One of the dubious joys of owning a car for over 30 years (34, but who’s counting?) is you are driving the world’s longest restoration project. And sometimes it’s the proverbial Groundhog Day because you end up doing some jobs several times over.
For example, take the Mighty Kingswood, a 1979 SL with the 4.2 litre bent eight in the snout, which we bought in 1982.
Over that time, we’ve had the body done and resprayed, about 20 years ago (and it’s probably due for a freshen-up), replaced the motor, and had the cabin retrimmed – twice.
We must have been flush with cash two decades ago, because we got the body and trim done about the same time. In both cases it was kept stock.
So the interior was done out in the finest vinyl, with matching velour inserts. Very 1970s.
This time around the interior was a sad case.
Miscellaneous rips and tears were in evidence (making you wonder if everyone sat in it with a pocket full of razor blades) while daughters Ms M jnr and Ms A were beginning to wonder if it was hosting new life forms. As they would put it: “Gross!”
The old dear really needed a clean out.
Enter Chris Takos, now ringmaster at Blackman’s Leather in Geelong.
Long-term readers may recall the name. He did the inside of Project HG, built by former Unique Cars Editor Greg Leech.
Chris is a craftsman. Nuts, in my view, because he throws his life and soul into the job, but damned good.
So we took the car down to Geelong and discussed the project. Any mention of vinyl and velour went out the
window in the space of a few minutes. He only does leather and, having owned a few cow-trimmed cars over time, I know they feel, look, smell and last better. Simple as that. It costs a whole lot more than vinyl, but there’s a good chance the interior will now outlast the owners.
Okay, so job done, right?
Err, not as such. The first of a series of phone calls started with, “Mate, since you’re going to all this trouble, how about letting me design a new interior – I want it to be a bit of a showpiece.” Had it been anyone else, I would have baulked, but spouse Ms M snr and I were in an adventurous mood, and we knew that giving him his creative head would pay dividends. That’s our story, and we’re sticking to it.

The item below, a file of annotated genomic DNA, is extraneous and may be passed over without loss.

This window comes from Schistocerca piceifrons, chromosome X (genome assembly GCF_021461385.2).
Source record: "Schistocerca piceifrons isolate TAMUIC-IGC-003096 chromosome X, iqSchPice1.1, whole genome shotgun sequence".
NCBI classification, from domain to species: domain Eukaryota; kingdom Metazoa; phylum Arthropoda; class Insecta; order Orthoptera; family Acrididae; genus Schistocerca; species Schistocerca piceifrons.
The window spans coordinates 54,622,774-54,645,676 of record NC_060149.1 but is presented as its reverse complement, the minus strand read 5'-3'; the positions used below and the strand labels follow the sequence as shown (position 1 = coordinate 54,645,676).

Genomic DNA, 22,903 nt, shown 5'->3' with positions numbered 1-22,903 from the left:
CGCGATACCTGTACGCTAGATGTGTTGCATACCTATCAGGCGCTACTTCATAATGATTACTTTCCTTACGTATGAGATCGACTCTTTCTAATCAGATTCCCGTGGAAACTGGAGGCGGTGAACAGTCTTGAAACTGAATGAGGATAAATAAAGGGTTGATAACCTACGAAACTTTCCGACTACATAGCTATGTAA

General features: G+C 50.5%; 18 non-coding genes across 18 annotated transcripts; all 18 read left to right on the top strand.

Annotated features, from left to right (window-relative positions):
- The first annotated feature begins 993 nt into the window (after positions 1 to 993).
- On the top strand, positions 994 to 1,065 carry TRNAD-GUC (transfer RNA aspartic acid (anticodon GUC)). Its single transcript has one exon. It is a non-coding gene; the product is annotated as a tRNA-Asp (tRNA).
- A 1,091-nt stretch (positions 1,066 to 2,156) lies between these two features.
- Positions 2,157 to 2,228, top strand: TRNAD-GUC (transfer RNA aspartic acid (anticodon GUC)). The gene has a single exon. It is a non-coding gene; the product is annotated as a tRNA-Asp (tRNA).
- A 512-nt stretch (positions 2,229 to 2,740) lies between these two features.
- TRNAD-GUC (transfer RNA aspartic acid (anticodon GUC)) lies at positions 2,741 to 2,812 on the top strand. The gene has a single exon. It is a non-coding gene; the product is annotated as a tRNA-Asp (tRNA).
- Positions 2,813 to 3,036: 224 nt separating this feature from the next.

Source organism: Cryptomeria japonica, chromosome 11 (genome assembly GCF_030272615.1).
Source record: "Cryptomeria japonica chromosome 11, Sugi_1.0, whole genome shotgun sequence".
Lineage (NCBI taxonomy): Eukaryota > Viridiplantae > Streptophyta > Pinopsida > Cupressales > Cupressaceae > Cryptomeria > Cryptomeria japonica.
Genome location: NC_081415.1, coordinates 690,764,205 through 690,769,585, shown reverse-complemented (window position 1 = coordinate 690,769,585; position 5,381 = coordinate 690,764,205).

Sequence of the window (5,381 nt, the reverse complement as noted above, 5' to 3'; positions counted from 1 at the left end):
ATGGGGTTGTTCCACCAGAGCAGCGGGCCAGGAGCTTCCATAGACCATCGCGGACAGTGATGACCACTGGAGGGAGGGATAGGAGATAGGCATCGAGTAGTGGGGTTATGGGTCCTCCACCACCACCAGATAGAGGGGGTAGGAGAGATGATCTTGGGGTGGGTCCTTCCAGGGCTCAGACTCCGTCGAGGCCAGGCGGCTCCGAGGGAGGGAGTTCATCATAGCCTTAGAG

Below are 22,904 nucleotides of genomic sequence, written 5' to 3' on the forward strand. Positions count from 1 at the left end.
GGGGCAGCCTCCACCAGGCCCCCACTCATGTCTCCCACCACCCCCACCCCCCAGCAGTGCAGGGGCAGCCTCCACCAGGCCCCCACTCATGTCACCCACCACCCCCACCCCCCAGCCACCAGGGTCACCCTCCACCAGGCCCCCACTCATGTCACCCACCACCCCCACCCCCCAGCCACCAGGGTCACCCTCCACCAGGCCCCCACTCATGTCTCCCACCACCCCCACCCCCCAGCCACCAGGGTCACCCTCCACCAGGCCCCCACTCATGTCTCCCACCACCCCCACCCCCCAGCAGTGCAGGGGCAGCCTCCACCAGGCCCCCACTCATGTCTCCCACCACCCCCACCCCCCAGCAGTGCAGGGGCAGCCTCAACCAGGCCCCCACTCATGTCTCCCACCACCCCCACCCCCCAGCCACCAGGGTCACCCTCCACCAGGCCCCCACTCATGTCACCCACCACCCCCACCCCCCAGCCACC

In a project lasting a year (there were extenuating circumstances) we’d get the odd call or phone message.
Such as, “Look! New design sketched on the old seats, whaddya reckon?” accompanied by a photo.
It was at this stage I coined the term Rococo Revival as a car-style movement. The slightly out-of-focus pic indicated that young Chris had gone out to the deep end, design-wise, and he clearly had a vision in his head which, at that stage, we could barely glimpse. What the hell.
“Go for it,” was the response.
More months and more calls rolled through the calendar. At some stage he decided to change the dash colour from fawn to black (much to the horror of our eldest unmarried). Then came the news about the roof and door frame linings. “It’s Alcantara,” he explained, “the same stuff they use in Lamborghinis!” Great. A Kingswood with a Lambo interior – does the term ‘as flash as a rat with a gold
tooth’ mean anything?
Meanwhile, during a visit mid-project, he explained the effect he was after with the seats. “A bit of Bentley,” he explained, “but with more style.” Yeah, I know, but was this the time to raise the point it was a 36-year-old Holden?
Somehow it would seem ungracious.
As the project neared delivery day, we got more frequent calls. “Mate, we have to do something about a stereo – leave the old radio in, but let’s give it some proper sound.
We can hide the head unit under the dash.” Okay. Then another: “Mate, the speakers are great but they need a decent amplifier to make them work, so I bought you one.”
Then there was talk of refitting the boot with a section perhaps monogrammed with LED lighting, that may have involved a remote-controlled lift for the spare wheel. He just might have been winding us up. Even if I was imagining the whole idea, I know damned well he was capable of it. I did say to Ms M snr, “We have to go down and take it off him, before he gets any more ideas.” (Weirdly, I’ve since regretted not leaving it there to see what would have happened.)